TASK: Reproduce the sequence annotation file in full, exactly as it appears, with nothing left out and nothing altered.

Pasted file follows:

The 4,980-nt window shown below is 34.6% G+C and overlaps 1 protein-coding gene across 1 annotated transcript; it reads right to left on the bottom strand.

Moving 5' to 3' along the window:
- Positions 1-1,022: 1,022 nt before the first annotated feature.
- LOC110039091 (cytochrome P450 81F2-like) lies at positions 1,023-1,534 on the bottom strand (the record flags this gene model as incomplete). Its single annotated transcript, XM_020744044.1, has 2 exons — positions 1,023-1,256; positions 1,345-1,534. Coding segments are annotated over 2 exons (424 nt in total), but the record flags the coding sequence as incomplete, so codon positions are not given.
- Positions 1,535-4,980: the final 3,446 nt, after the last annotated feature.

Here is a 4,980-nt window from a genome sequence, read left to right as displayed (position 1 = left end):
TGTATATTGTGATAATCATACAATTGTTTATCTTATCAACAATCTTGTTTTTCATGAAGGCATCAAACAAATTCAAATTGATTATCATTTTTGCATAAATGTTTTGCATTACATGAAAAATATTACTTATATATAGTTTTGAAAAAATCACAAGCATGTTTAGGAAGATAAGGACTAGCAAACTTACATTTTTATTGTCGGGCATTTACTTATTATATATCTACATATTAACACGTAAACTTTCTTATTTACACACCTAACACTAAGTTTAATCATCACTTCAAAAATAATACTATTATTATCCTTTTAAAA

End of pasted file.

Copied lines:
The 4,980-nt window shown below is 34.6% G+C and overlaps 1 protein-coding gene across 1 annotated transcript; it reads right to left on the bottom strand.

Moving 5' to 3' along the window:
- Positions 1-1,022: 1,022 nt before the first annotated feature.
- LOC110039091 (cytochrome P450 81F2-like) lies at positions 1,023-1,534 on the bottom strand (the record flags this gene model as incomplete). Its single annotated transcript, XM_020744044.1, has 2 exons — positions 1,023-1,256; positions 1,345-1,534. Coding segments are annotated over 2 exons (424 nt in total), but the record flags the coding sequence as incomplete, so codon positions are not given.
- Positions 1,535-4,980: the final 3,446 nt, after the last annotated feature.

Here is a 4,980-nt window from a genome sequence, read left to right as displayed (position 1 = left end):
TGTATATTGTGATAATCATACAATTGTTTATCTTATCAACAATCTTGTTTTTCATGAAGGCATCAAACAAATTCAAATTGATTATCATTTTTGCATAAATGTTTTGCATTACATGAAAAATATTACTTATATATAGTTTTGAAAAAATCACAAGCATGTTTAGGAAGATAAGGACTAGCAAACTTACATTTTTATTGTCGGGCATTTACTTATTATATATCTACATATTAACACGTAAACTTTCTTATTTACACACCTAACACTAAGTTTAATCATCACTTCAAAAATAATACTATTATTATCCTTTTAAAA